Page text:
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The Modern Folktales of Jakarta

Book Chronicles / Review

In this article:
Tiada Ojek di Paris

Written by Ernest Wiyanto, originally published in Personal Blog

Oct 12, 2015

The city is not a concrete jungle, it is a human zoo, said Desmond Morris, a zoologist. This statement viewed cities with an emphasis on its people rather than its structures. However, which focus does it want to emphasise? The myriad variety of its people? Or the confines of city life, like a zoo, where people are caged from one another? In this book, subtitled “Urban Talk”, Seno Gumira Ajidarma offers sharp observations about Jakartans in 44 stories, which are collected from his published columns in newspapers. These stories are strange, yet familiar and intimate. We have heard these stories before. Jakarta Alienates “Ever since the 50s Jakarta has been a city that alienates people,” wrote the author. He went on arguing that city people aren’t bound by blood or culture, unlike their counterparts in the village. People come to Jakarta to fight, to work, to survive. These people often go on their own accord, alienating other people in the process. Jakartans Hate Real Jakartans Small talk with “small people” (cab drivers, housemaids, security officers, coolies, and so on) often carries you to the point of “Where do you originally come from?” To which I have always answered almost spontaneously. (Sukabumi.) This answer have never failed to make the conversation more pleasant than before and carry the conversation further and farther away from Jakarta—to the places where they are originated. For some unknown reasons, there is no original Jakarta people. Betawi people, on the other hand, do exist, albeit rarely. Most Jakarta people are consisted of people coming from many places outside Jakarta. This urbanisation is the direct cause of uneven distribution (money, power, development) in Indonesia. For instance, Jakarta enjoys electricity every day for a year but cities in North Sumatra have to endure power crisis that includes deliberate power cut for many hours in a week. There is also a reason why online shopping is a hit for people living “outside the island” (outside Java, minus Bali). No wonder we will find every kind of Indonesian people from outside Jakarta in Jakarta. And no wonder people will dislike you if you proclaim yourself the real Jakarta people. Jakarta Will Never Have “Ideal” Public Parks There is also a chapter regarding public parks in Jakarta. Public parks, that can be argued a product of European cities, are not a big hit here in Jakarta, for some reasons. If I may suggest just two: 1. The weather’s too hot 2. The pollution’s too dangerous. The author also observed an area in Jakarta with a luxurious apartment complex that offers a European style park with cupid statues and fountains. And because most luxurious apartment complexes are incarnations of slum areas, more often than not they are situated around shovels and huts. This one is no exception. Fences were erected to fend off people from the slums from enjoying the parks. But all the fences did was fending off the residents from entering the parks (permission from the building management needed). In the end there was only kids from the slums, who got in by jumping off the fence, playing water in the fountains under the afternoon heat. The irony. Tiada Ojek di Paris (No Ojek in Paris) (note: Ojek is a motorcycle cab that runs independently before the rise of Go-Jek) offers many more of these stories, which are written in a rant, that will always have a place in Jakarta’s urban talk. This book is a reflection in the form of social critic addressed to discerning Jakarta people about their relationship with their city. A love-hate relationship.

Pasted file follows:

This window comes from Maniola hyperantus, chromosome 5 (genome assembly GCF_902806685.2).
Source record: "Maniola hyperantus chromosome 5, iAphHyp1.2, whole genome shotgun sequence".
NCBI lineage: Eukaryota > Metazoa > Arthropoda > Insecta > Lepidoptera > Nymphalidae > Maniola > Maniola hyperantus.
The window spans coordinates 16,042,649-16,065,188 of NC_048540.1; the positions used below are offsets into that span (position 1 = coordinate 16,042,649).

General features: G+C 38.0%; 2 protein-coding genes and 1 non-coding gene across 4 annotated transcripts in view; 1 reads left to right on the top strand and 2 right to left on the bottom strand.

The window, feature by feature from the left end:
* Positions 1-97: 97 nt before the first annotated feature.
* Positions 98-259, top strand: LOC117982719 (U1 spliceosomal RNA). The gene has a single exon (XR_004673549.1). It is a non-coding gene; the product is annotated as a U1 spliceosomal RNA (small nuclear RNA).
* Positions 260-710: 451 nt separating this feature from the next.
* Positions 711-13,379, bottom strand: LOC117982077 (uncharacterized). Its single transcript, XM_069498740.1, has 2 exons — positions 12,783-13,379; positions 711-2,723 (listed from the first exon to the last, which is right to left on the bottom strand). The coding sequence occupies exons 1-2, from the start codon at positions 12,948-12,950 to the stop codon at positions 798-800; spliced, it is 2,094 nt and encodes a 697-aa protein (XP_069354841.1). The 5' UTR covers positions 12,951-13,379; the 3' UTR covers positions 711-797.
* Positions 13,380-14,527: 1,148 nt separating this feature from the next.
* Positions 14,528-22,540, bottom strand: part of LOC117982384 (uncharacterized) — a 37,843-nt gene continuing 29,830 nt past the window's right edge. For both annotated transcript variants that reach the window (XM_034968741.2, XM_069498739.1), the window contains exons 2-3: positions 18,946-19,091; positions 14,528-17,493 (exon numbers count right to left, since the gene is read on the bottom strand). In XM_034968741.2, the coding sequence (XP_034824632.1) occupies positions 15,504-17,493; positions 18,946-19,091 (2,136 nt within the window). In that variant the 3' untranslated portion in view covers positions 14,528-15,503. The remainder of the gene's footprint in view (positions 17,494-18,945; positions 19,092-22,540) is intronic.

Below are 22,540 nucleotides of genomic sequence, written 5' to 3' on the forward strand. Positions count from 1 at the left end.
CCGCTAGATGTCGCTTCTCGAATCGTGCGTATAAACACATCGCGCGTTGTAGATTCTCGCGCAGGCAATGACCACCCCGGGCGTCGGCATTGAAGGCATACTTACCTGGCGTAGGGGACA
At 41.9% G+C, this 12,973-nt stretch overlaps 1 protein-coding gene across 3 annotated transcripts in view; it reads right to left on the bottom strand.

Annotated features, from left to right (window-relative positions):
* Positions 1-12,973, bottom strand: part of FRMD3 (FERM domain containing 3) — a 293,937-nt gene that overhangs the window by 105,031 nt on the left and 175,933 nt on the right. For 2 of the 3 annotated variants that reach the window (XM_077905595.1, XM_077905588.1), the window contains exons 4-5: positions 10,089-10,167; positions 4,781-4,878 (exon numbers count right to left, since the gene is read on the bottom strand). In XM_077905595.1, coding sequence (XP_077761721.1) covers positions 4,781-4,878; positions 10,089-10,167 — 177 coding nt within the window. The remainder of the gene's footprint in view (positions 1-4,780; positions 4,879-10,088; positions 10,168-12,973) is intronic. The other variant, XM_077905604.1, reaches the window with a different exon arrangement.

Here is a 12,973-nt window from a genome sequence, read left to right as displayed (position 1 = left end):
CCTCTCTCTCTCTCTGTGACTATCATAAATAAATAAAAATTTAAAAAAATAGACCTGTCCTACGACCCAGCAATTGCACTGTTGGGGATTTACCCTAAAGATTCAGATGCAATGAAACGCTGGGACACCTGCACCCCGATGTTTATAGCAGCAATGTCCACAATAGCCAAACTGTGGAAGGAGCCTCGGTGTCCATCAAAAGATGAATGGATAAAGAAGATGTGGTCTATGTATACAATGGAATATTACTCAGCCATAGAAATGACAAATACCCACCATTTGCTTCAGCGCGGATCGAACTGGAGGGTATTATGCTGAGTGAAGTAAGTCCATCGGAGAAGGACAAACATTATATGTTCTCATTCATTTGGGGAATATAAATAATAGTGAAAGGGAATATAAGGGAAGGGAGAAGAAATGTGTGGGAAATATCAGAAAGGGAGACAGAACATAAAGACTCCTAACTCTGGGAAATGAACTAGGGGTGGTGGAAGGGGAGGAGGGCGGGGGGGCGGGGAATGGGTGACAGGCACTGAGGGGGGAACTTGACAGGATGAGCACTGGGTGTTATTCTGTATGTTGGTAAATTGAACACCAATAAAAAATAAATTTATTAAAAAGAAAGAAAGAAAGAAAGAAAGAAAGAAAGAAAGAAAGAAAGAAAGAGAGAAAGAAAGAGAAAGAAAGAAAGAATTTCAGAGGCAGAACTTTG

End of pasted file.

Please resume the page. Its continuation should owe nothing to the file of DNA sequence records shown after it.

Read the full article here.

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